Realistic TRT Recomp Progress

It’s great to see people posting actual scientific data and not just the “we say take lots of T and lots of thyroid and you’ll be good as new, prove me wrong… oh, you can’t? See, I’m right” that we hear here a lot. So thanks for that @readalot

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Haha, I’m sure there’s a whole lot more if you keep digging.

As a side note… I’m the other weird one with SHBG comparable to BKB’s, I was at 151 just before starting TRT and, I believe, even higher than that a few months prior. I literally had “high” total T and a “low” free T on the same test, but I didn’t test SHBG then because I didn’t know what I was doing. 6 months later I had gone down further on both tests, so I was at least “normal” and low at the same time, not high and low.

Simultaneous high and low, that’s gotta be a first! Haven’t heard that before, bro — that is so nuts. The human body is such a complex thing.

Big thanks to finasteride for making it possible

Lol, finasteride and ketogenic diets out here ruining lives!

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As you probably know, the “direct” RIA free T is trash and only a windsock for what the true free T level is. But alot of doctors are comfortable with it since it gives them an indication of where a guy is (not on an absolute scale, but on a relative scale, relative to the true scale). A lot of guys (rightfully so) are completely confused by this as the RIA test correlates with free T but actually isn’t measuring free T. It will read only a fraction of the gold-standard dialysis free T test and has its own reference range. I have spent countless hours discussing free T, total T and SHBG relationship and the current online calculators (Tru-T vs Vermeulen). The CDC is currently working on a harmonization program so that reference labs all get the same number for Total T, free T, SHBG, etc.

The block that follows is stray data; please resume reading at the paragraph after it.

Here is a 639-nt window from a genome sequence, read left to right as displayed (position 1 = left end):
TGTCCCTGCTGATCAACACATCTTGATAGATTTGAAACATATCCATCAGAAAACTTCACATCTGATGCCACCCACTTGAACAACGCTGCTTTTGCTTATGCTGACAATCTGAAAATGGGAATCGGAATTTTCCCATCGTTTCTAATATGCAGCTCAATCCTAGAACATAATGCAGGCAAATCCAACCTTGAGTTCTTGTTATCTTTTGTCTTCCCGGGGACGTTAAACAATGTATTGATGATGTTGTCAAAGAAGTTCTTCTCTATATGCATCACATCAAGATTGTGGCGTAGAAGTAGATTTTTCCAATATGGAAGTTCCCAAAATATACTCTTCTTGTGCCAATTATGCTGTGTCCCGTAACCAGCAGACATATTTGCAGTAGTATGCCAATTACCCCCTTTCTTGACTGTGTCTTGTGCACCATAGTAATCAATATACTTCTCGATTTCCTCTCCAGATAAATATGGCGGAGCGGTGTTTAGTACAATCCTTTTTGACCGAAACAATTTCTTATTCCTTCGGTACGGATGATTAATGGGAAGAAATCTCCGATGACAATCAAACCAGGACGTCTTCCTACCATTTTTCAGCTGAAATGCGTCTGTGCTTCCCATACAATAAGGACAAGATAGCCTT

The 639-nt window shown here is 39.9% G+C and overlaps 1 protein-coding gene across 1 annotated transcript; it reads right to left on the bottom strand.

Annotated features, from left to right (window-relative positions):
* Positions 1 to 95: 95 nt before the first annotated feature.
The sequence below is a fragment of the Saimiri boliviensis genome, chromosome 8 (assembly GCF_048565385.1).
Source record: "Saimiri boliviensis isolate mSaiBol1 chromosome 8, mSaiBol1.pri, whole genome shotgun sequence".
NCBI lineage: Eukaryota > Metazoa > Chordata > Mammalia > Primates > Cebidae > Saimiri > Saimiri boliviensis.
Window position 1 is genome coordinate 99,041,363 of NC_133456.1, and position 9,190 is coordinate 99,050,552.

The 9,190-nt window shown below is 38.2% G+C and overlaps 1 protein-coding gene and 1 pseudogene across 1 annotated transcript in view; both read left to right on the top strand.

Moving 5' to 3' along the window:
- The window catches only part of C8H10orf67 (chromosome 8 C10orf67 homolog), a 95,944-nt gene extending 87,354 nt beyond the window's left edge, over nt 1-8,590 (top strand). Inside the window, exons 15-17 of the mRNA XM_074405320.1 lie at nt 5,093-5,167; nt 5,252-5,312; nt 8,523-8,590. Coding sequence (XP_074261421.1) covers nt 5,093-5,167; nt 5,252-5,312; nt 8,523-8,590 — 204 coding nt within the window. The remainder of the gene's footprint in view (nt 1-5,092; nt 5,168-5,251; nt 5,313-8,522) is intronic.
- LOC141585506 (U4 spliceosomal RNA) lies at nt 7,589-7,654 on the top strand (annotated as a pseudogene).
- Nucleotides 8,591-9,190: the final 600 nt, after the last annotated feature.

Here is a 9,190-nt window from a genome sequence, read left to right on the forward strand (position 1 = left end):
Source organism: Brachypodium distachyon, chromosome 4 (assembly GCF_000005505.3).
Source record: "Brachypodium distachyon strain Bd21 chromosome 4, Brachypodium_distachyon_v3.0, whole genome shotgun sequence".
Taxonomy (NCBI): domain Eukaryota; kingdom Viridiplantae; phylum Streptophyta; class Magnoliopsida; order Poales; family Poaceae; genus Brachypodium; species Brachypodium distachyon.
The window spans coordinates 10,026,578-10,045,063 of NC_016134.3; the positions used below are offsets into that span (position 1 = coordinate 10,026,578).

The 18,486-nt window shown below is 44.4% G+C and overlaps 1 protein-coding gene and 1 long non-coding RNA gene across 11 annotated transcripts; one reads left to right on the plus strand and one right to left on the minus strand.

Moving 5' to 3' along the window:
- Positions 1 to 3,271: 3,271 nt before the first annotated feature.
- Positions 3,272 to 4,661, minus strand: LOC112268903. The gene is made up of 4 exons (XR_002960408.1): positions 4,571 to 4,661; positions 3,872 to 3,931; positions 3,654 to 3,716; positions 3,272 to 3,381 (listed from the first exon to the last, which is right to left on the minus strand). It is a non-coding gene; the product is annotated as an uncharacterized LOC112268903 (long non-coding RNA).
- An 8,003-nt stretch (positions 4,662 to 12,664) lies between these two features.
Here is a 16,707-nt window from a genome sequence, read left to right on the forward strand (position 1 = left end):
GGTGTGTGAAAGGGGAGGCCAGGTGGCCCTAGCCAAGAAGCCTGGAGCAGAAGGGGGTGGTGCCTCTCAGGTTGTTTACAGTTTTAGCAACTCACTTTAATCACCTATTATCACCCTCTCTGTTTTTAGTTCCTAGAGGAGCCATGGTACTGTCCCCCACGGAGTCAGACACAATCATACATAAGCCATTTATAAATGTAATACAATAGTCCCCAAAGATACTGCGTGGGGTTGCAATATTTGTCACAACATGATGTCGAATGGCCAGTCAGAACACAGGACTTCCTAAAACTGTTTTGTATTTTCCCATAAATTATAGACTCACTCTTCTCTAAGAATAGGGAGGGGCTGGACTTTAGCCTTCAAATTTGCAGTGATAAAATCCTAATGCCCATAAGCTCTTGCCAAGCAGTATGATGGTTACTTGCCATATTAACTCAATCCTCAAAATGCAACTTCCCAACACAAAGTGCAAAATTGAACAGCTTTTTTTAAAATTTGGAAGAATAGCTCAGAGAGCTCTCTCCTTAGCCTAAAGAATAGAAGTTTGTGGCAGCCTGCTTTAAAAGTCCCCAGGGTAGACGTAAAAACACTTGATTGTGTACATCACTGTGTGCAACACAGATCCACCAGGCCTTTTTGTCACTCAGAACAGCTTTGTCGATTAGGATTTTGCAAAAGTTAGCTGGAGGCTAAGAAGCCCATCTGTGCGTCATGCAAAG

In your case, you had high high SHBG and hence your TT was “high” while measured free T using RIA “direct” method was low (if I understand you correctly). In reality, I argue with the other nerds on if we actually really know what the true free T is. I tend to gloss over this unless someone really wants to know.

High SHBG guys are truly screwed unless they have a PhD in this stuff or have a Dr. who is truly knowledgeable on all this. Look at your calculated free T using the two quickly available online calculators if you don’t have a doctor who orders equilbrium dialysis free T:

The Tru-T calculator bills itself as the second coming of you know who but typically overestimates dialysis results by 50% up to 100%. Vermeulen (the first calculator) typically over by 10-20%. So in reality, you were probably closer to 5-6 ng/dL on free T going by the empirical comparisons of Vermeulen calculations vs dialysis free T data. The direct RIA free T test you shared above is 7.2 pg/mL or 0.72 ng/dL. 0.72 / 6 = 12% and 0.72/5 = 14.4%. So direct RIA method comes out about 12-14% of what the actual dialysis number would be which is about par for the course with this assay.

In summary, a poor guy with high SHBG:

Total T = 1077 ng/dL
SHBG = 151 nmol/L

  • “Direct” RIA free T comes back = 0.72 ng/dL (0.067% of total T)
  • Calculated free T by Vermuelen = 7.57 ng/dL (0.7% of free T)
  • Calculated free T by Tru-T = 25.3 ng/dL (2.35% of free T)
  • Actual free T as measured by equilibrium dialysis probably 5-6 ng/dL (0.46-56% of free T)

So what’s the average guy to do if he really wants to understand his free T status? You can even argue about the validity of indirect vs direct equilbrium dialysis measurements and which one is correct if they don’t match. In short, it gets complicated.

EDIT: as I posted below, if you take the RIA result and multiply by 6.7:
0.72 ng/dL * 6.7 = 4.8 ng/dL which is very close to the range of 5-6 ng/dL I estimated would be shown via equilbrium dialysis. So if you want to convert your free T (via direct RIA) number to what it would be if your physician actually had ordered an appropriate test, then multiply by 7 not 10.


I tried to use the TruT calculator somewhere along the way and it always had super high results so I always wondered about that. Good to hear you agree it’s way off, esp for high SHBG situations. The first one is at least in the ballpark of my free T test results so I guess that’s a good thing. Either way… pretty interesting stuff.

One note: Labcorp has the units screwed up on that particular test, so it’s really 7.2ng/dl

Thanks for bringing this up. Many try to rationalize this and I completely understand why. I understand why you say that but the units aren’t screwed up. Those are the actual units.